Even with its inane script and limp direction, this film is watchable simply because Drew Barrymore is present to humanise Adam Sandler. How she does this is a mystery, but the fact remains that he's annoyingly unlikeable without her. And history proves the point: Sandler's best-ever performances were in two films opposite Barrymore, 1998's The Wedding Singer and 2004's 50 First Dates. Although this movie isn't quite in that league.
They play Lauren and Jim, who meet on a disastrous blind date and vow never to see each other again. But they end up inadvertently sharing a safari holiday to South Africa when Lauren's best pal (Wendi McLendon-Covey) and Jim's boss cancel a holiday with their five kids. Which is handy since Lauren has two energetic sons (Braxton Beckham and Kyle Red Silverstein) while Jim has three needy daughters (Bella Thorne, Emma Fuhrmann and Alyvia Alyn Lind). Of course, the children are happy to have same-sex role models along, even if Lauren and Jim can't bear to be around each other.
There isn't a split-second when we don't know exactly where this plot is heading, even though the script veers wildly between wacky slapstick mayhem and sappy lesson-learning sentimentality. Every scene is carefully concocted to elicit either laughter or tears, and the manipulative filmmaking occasionally works. Although the movie's funniest moments are offhanded gags that feel improvised between Barrymore and Sandler. The child actors are all decent, carefully cast so each each simplistic character can have his or her corny journey to some sort of personal discovery.
Continue reading: Blended Review
As the countdown to 2012 begins, an executive (Swank) is frazzled about a technical glitch in the iconic Time's Square ball-drop. Meanwhile, a courier (Efron) is trying to help a frumpy secretary (Pfeiffer) achieve her dreams. A chef (Heigl) is catering a glittering event while trying to avoid her rock star ex (Bon Jovi), whose back-up singer (Michele) is stuck in a lift with a lovelorn slacker (Kutcher). A mother (Parker) is worried about her teen daughter (Breslin). And a tuxedoed millionaire (Duhamel) is trying to get to an important event in the city.
Continue reading: New Year's Eve Review
Valentine's Day in Los Angeles brings a series of romantic crises. A flower seller (Kutcher) has proposed to his less-than-keen girlfriend (Alba), then discovers his best friend's (Garner) boyfriend (Dempsey) is married. A phone-sex operator (Hathaway) is afraid to tell her boyfriend (Grace) what she does for a living. An romance-hating publicist (Biel) is helping her client (Dane) manage a media storm. A group of teens (Swift, Lautner, Roberts and Jenkins) are grappling with chastity. And two strangers (Roberts and Cooper) strike up a conversation on a trans-Atlantic flight.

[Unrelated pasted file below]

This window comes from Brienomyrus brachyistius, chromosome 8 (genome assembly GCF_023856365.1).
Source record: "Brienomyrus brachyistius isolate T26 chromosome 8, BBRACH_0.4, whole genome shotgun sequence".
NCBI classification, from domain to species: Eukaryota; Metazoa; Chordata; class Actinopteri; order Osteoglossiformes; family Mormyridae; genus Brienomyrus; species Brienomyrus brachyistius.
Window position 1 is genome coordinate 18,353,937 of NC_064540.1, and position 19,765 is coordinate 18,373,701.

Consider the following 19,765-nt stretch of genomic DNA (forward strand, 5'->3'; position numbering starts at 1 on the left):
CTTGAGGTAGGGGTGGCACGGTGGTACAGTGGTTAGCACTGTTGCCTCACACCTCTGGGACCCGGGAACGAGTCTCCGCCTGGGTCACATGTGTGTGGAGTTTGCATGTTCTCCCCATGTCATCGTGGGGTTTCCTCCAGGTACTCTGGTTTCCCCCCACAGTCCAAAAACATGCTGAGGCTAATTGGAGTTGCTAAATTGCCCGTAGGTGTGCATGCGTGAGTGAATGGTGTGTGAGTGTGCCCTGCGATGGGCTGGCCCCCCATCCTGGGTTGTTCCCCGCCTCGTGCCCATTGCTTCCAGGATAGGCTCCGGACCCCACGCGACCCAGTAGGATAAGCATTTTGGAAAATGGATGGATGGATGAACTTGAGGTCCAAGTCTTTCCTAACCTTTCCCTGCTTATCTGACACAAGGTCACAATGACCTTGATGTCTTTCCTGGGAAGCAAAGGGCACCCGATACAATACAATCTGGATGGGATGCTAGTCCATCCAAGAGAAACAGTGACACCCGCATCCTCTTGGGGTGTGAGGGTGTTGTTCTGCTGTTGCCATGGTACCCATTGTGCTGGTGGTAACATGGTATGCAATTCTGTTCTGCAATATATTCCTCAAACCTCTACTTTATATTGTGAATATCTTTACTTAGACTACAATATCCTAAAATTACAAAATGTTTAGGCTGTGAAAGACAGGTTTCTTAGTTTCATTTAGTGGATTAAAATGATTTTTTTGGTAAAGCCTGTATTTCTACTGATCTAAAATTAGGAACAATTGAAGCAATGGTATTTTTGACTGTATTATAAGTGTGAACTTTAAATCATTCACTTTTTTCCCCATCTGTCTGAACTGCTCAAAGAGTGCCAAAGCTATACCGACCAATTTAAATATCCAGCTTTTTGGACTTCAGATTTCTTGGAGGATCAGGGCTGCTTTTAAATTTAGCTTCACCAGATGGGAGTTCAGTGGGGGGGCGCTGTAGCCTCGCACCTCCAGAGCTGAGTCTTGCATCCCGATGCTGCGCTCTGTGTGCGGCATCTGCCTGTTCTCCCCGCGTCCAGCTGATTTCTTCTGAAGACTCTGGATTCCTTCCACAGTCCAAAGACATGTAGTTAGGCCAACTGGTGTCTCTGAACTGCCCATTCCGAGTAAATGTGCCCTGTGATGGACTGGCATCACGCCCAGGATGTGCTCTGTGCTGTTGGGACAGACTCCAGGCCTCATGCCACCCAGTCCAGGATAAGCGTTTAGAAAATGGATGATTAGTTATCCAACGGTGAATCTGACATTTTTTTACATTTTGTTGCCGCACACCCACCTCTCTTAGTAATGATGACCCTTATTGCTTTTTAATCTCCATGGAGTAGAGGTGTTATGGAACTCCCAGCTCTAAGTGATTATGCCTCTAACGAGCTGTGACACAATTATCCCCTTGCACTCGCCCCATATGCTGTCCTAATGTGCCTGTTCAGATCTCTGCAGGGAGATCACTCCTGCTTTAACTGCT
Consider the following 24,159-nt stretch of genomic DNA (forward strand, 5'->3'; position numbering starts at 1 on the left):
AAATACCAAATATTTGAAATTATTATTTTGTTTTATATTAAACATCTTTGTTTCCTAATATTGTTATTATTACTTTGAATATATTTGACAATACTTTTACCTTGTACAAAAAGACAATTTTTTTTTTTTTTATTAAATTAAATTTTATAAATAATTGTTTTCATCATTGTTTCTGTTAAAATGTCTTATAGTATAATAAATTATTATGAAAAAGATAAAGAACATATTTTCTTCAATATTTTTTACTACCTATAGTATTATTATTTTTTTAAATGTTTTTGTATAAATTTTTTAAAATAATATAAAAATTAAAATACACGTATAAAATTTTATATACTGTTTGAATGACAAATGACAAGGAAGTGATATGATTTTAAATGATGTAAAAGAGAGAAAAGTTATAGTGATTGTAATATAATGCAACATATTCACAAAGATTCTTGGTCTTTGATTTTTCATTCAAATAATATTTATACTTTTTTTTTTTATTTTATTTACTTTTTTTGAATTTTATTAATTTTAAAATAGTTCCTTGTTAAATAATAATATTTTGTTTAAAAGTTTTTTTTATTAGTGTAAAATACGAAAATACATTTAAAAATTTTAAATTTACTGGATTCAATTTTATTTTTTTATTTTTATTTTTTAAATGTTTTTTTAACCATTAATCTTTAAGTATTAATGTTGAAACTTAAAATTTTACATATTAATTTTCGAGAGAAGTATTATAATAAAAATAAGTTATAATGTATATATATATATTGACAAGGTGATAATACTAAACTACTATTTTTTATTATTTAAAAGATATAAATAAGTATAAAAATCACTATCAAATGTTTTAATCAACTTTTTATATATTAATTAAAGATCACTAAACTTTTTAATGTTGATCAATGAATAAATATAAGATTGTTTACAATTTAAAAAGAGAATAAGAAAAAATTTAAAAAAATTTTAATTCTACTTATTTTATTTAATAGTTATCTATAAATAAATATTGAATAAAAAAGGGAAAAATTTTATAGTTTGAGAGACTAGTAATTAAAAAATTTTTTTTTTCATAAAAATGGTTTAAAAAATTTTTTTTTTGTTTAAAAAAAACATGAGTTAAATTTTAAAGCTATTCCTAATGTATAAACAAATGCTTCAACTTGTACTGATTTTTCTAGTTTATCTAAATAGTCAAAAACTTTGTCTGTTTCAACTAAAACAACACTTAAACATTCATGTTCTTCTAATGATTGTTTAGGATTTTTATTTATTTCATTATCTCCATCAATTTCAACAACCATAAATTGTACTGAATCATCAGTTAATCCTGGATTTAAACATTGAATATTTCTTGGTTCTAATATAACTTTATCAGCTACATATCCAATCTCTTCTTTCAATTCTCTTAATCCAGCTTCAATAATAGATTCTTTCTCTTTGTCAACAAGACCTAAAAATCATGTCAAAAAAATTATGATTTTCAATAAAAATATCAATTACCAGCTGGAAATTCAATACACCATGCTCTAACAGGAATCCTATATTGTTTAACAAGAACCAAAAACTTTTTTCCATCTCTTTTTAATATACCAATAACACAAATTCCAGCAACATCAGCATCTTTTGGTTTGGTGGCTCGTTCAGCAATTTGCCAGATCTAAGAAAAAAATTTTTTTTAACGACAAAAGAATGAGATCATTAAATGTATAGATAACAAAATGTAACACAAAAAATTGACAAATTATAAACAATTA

Continue reading: Valentine's Day Review
Five sorority sisters get themselves into trouble when a practical joke goes violently wrong. Pushy leader Jessica (Pipes) wants to cover up the crime, and Claire and Chugs (Chung and Harshman) agree. But Cassidy (Evigan) wants to come clean, and Ellie (Willis) can't cope with the guilt. Eight months later it comes back to haunt them, when the girl (Patridge) they thought was dead seems to return with a vengeance on the night of their year-end party.
Continue reading: Sorority Row Review
There is (very) slightly more to it, I suppose: Charming, commitmentphobe dentist Charlie (Dane Cook) is attempting to romance the reluctantly interested Cam (Jessica Alba). But the real snag in the relationship is Charlie's curse/good fortune to be a lucky charm for the lovelorn -- women sleep with him, and find their one true love with the next guy they date. So after Charlie takes advantage of his abilities by plowing his way through half of the population of Seattle, he begins to see the curse when he wants to both sleep with Cam and also get to be her one true love.
Continue reading: Good Luck Chuck Review
Unfortunately, I'm not 12 years old, and I really didn't need to be reminded of those times I spent fighting with teachers, standing up to bullies, and getting poor grades. So if you're not in the 11- to 13-year-old target market, this film is only remotely amusing.
Continue reading: Max Keeble's Big Move Review
That's the crux of director John Whitesell's semi-parody on ethnic and societal stereotypes, and while suffering from being too thin and silly at times, the idea is pulled off better than one might expect. B-Rad is really Brad, as in Brad Gluckman, a super-privileged white Jewish boy who is forced to see what life in the 'hood is really like -- and finds that he actually fits in a little.
Continue reading: Malibu's Most Wanted Review
Both involve an overachieving first daughter who, tired of living up to elevated expectations, cuts loose from the presidential apron strings and strikes off in search of pre-twentysomething independence. Moore, in her film, bounces around Europe, while Holmes tests the waters of college life. And while each daughter truly believes they're sowing their wild oats, they both are being watched over by undercover agents planted in their path by the overprotective president. (Liberty was even titled First Daughter in an early incarnation.)
Continue reading: First Daughter Review
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